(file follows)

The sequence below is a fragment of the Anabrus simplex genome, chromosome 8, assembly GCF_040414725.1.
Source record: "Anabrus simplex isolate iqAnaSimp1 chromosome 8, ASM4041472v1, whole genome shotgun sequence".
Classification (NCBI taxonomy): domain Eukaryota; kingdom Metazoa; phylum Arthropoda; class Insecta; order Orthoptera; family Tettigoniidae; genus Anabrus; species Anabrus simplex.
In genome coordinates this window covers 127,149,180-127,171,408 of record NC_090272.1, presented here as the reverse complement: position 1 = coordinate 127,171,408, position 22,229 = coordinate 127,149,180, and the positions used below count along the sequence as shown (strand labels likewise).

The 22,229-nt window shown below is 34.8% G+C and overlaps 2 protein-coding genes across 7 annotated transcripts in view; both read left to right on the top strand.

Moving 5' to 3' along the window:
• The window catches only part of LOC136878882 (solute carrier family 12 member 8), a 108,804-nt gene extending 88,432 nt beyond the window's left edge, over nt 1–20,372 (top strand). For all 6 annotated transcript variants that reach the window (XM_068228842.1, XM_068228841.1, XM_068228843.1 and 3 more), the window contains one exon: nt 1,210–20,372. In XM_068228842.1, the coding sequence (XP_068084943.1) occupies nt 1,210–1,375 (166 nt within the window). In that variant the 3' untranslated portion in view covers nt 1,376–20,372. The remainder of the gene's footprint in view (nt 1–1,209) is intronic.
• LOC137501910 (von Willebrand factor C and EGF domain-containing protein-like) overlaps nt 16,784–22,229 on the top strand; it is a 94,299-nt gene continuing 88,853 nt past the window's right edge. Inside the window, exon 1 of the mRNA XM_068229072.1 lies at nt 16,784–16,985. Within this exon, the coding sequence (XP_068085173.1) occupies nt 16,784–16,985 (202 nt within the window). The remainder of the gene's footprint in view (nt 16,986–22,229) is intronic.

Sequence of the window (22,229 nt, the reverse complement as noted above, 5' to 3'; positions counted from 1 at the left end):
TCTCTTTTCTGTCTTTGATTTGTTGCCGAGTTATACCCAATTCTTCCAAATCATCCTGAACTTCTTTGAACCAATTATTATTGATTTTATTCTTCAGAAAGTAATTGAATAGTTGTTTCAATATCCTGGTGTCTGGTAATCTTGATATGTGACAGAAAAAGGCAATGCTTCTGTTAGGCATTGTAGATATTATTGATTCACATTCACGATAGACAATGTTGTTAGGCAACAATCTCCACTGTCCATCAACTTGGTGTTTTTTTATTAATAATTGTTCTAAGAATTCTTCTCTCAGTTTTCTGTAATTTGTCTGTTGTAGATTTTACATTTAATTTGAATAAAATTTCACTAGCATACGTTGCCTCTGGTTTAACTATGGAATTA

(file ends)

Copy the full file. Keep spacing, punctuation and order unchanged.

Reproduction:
The sequence below is a fragment of the Anabrus simplex genome, chromosome 8, assembly GCF_040414725.1.
Source record: "Anabrus simplex isolate iqAnaSimp1 chromosome 8, ASM4041472v1, whole genome shotgun sequence".
Classification (NCBI taxonomy): domain Eukaryota; kingdom Metazoa; phylum Arthropoda; class Insecta; order Orthoptera; family Tettigoniidae; genus Anabrus; species Anabrus simplex.
In genome coordinates this window covers 127,149,180-127,171,408 of record NC_090272.1, presented here as the reverse complement: position 1 = coordinate 127,171,408, position 22,229 = coordinate 127,149,180, and the positions used below count along the sequence as shown (strand labels likewise).

The 22,229-nt window shown below is 34.8% G+C and overlaps 2 protein-coding genes across 7 annotated transcripts in view; both read left to right on the top strand.

Moving 5' to 3' along the window:
• The window catches only part of LOC136878882 (solute carrier family 12 member 8), a 108,804-nt gene extending 88,432 nt beyond the window's left edge, over nt 1–20,372 (top strand). For all 6 annotated transcript variants that reach the window (XM_068228842.1, XM_068228841.1, XM_068228843.1 and 3 more), the window contains one exon: nt 1,210–20,372. In XM_068228842.1, the coding sequence (XP_068084943.1) occupies nt 1,210–1,375 (166 nt within the window). In that variant the 3' untranslated portion in view covers nt 1,376–20,372. The remainder of the gene's footprint in view (nt 1–1,209) is intronic.
• LOC137501910 (von Willebrand factor C and EGF domain-containing protein-like) overlaps nt 16,784–22,229 on the top strand; it is a 94,299-nt gene continuing 88,853 nt past the window's right edge. Inside the window, exon 1 of the mRNA XM_068229072.1 lies at nt 16,784–16,985. Within this exon, the coding sequence (XP_068085173.1) occupies nt 16,784–16,985 (202 nt within the window). The remainder of the gene's footprint in view (nt 16,986–22,229) is intronic.

Sequence of the window (22,229 nt, the reverse complement as noted above, 5' to 3'; positions counted from 1 at the left end):
TCTCTTTTCTGTCTTTGATTTGTTGCCGAGTTATACCCAATTCTTCCAAATCATCCTGAACTTCTTTGAACCAATTATTATTGATTTTATTCTTCAGAAAGTAATTGAATAGTTGTTTCAATATCCTGGTGTCTGGTAATCTTGATATGTGACAGAAAAAGGCAATGCTTCTGTTAGGCATTGTAGATATTATTGATTCACATTCACGATAGACAATGTTGTTAGGCAACAATCTCCACTGTCCATCAACTTGGTGTTTTTTTATTAATAATTGTTCTAAGAATTCTTCTCTCAGTTTTCTGTAATTTGTCTGTTGTAGATTTTACATTTAATTTGAATAAAATTTCACTAGCATACGTTGCCTCTGGTTTAACTATGGAATTA